Virginia Garberding RN

Certified in Gerontology and Restorative Nursing


Part II

The hand massage is an easy skill for anyone to acquire and yet it provides so much to the elder in the way of comfort, reassurance, communication, and caring.

Hand massage guidelines:

  • Some elderly people should not have hand massage; if they have any broken or irritated areas of their skin, if they have inflammation of their joints, if in any way the massage seems to be causing pain, or they have very thin and fragile skin that appears bruised.
  • Beginning a hand massage with clean hands (for both elder and caregiver) is very important and can be part of the event. A small basin of warm water with a small amount of soap can be a great way for the elder to relax and warm up those stiff joints.
  • Clean towels should be handy and a clean towel placed under the elder’s hand for support during the massage.
  • A hand massage is performed in a very slow, rhythmic pace. This is an opportunity to communicate to the elder, through your touch, I am with you.
  • A hand massage, while done with a light touch, is done totally encompassing of the elder’s hand, providing full contact with the caregiver’s hands.
  • Provide a quiet and calm environment – TV and talk radio always off. Soft music is fine and can make the event even more relaxing.
  • A light lotion is used with hand massage (not oils) either unscented or lightly scented with lemon but not perfumed.

The Hand Massage:

  1. If the person is in a wheelchair you can support the hand and arm with a bed pillow, if the person is able to sit with a small bedside table in front of them the hand can rest on a small towel on the table.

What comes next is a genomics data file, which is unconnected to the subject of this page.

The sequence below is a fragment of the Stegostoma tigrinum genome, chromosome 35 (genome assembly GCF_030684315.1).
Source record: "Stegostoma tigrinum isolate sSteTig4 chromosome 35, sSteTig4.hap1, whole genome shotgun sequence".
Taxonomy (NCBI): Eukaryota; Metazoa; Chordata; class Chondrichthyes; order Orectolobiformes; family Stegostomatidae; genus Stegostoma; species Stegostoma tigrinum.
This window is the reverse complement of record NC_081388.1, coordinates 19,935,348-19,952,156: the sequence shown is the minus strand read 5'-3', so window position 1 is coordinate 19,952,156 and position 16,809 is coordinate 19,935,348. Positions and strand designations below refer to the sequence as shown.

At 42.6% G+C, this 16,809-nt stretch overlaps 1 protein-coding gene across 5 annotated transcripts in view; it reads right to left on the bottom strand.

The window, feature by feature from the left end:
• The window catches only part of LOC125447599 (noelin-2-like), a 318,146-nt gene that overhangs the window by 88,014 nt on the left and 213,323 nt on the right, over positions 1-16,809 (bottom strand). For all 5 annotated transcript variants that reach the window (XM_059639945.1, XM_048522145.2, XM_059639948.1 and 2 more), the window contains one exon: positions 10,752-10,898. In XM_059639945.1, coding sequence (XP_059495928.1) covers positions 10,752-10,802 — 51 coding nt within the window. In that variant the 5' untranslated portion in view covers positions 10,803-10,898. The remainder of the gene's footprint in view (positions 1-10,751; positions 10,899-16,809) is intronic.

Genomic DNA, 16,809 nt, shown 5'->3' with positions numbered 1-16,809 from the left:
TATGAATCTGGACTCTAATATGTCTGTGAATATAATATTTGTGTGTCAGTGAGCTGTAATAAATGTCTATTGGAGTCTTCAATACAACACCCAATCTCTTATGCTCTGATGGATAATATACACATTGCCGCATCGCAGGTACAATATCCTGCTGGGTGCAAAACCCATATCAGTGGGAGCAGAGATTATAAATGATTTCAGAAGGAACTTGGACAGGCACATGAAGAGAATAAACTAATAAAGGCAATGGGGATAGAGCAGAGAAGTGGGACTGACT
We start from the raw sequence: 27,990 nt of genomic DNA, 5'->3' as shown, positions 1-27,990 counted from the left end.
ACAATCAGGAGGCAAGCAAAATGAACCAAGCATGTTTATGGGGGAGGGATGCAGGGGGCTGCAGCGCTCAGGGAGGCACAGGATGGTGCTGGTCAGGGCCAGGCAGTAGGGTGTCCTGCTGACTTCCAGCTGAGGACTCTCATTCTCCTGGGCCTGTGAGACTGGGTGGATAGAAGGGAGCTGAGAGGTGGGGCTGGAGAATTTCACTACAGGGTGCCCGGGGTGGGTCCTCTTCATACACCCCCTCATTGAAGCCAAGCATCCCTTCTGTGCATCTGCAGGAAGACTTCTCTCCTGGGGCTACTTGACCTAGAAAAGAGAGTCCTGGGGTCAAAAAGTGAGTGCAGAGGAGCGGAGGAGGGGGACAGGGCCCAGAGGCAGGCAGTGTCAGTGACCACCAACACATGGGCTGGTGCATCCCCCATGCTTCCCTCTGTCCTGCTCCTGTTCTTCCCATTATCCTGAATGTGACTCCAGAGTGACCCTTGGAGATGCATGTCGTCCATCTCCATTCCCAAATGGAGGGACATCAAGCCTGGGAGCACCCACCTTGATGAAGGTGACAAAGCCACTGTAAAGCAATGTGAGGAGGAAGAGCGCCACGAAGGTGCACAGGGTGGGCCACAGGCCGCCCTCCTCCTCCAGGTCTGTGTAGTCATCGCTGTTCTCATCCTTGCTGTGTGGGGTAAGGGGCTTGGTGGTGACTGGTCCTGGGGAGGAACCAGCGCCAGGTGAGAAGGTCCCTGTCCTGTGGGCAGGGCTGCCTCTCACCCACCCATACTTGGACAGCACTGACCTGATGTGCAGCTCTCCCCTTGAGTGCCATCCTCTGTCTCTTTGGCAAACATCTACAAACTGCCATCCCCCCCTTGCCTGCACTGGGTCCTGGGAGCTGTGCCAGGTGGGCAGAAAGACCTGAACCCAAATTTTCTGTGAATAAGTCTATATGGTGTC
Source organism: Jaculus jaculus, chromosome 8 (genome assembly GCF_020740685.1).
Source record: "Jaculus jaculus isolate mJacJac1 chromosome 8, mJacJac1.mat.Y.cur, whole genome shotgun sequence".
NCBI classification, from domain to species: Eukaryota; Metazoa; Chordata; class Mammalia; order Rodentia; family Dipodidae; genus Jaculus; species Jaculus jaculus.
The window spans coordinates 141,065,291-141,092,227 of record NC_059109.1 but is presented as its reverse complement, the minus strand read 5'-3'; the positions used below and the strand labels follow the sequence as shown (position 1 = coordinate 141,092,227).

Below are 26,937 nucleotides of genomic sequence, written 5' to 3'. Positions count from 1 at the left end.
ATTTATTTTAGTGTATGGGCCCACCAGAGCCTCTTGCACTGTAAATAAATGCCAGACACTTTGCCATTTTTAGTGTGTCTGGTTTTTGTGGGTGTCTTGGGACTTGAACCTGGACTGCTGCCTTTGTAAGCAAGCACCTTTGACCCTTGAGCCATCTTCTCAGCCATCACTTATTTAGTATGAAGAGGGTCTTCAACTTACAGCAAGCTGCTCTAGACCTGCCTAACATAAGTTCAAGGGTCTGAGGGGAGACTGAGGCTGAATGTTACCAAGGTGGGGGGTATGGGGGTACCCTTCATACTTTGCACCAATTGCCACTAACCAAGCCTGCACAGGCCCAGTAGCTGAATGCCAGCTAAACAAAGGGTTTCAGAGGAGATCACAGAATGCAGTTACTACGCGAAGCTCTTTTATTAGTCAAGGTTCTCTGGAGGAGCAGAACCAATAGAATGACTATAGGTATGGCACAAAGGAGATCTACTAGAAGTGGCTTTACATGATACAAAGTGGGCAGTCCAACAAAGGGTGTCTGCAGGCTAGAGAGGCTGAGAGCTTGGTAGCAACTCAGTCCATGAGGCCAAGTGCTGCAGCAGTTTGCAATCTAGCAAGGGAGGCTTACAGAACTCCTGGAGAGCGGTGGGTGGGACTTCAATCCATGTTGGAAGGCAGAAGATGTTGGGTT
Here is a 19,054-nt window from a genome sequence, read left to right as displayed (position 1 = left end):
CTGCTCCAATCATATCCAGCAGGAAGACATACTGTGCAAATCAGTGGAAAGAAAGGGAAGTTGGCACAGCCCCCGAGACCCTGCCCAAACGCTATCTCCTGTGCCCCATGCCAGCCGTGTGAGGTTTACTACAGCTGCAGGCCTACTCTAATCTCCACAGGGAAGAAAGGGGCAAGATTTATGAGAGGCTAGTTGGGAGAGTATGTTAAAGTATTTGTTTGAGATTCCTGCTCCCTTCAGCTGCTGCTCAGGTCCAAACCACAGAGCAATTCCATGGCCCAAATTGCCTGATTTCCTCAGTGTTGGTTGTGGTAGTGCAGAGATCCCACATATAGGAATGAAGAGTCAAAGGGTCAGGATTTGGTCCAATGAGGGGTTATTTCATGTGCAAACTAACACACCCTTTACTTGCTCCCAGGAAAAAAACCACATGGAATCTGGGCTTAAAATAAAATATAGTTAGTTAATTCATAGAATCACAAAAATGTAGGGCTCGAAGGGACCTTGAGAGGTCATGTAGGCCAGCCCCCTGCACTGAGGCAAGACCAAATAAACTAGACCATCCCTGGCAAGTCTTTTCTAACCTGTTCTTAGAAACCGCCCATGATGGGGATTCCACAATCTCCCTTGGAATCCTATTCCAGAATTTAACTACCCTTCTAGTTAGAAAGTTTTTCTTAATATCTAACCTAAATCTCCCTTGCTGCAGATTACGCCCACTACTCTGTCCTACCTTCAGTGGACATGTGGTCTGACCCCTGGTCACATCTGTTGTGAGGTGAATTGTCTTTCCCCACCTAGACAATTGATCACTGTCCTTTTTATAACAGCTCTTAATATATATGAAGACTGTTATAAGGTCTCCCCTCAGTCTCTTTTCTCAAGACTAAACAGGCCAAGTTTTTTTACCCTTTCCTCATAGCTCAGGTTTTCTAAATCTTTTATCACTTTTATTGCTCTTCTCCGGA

2. The stroke is similar to the stroke used for applying a lotion, smooth, light and flowing.
  3. The caregiver’s fingers are relaxed and use the gentlest of pressure.
  4. Small circular motions can be made with the flat portion of the fingers and palm of the hand, alternating with times of sandwiching the elder’s hand between the caregivers and giving reassuring pressure.
  5. The hand massage can be effective in as little as 3-5 minutes, alternating the flowing stroke, circular stroke and moments of gentle pressure.

Virginia Garberding RN

Certified in Gerontology and Restorative Nursing



Zelda has lived here for several months, but when I gave her a hand massage, I felt like I got to know her for the first time” said Zelda’s caregiver.

Providing human touch improves the quality of life for those who are ill or in their later life stages. Touch in the form of a massage gives an opportunity for one-on-one attention from the caregiver. Instead of casual touch during times of providing care or completing a task, this touch is intentional and focused.

Each of us has within us the power of a healing presence that we can give another person through a smile, our focused attention and most of all by putting our hands on another person. Touch is a very real and strong form of communication.

There are several types of touch used in healthcare as well as by the person caregiving in the home. Caring touch is used to comfort or encourage another person. Putting your arm around the elder’s shoulders, or stroking the head of a person in pain is caring touch. The task touch is used in bathing, dressing and general care of the person. There is also a protective touch that is used when you take the elder’s arm to support him walking.

Many times the caregiver just doesn’t think they have the time or the skill and training to do compassionate touch. They may think this is just something a professional, or someone in hospice care does, but just the opposite is true. This is a caregiver tool for everyone, which provides as much satisfaction for the caregiver as for the individual receiving care.

The very simple hand massage can calm a restless elder, bring focus to the elder suffering from delirium following surgery, and provide comfort for the dying. And like Zelda, give the gift of a warm memory, for the caregiver.

Virginia Garberding RN

Certified in Gerontology and Restorative Nursing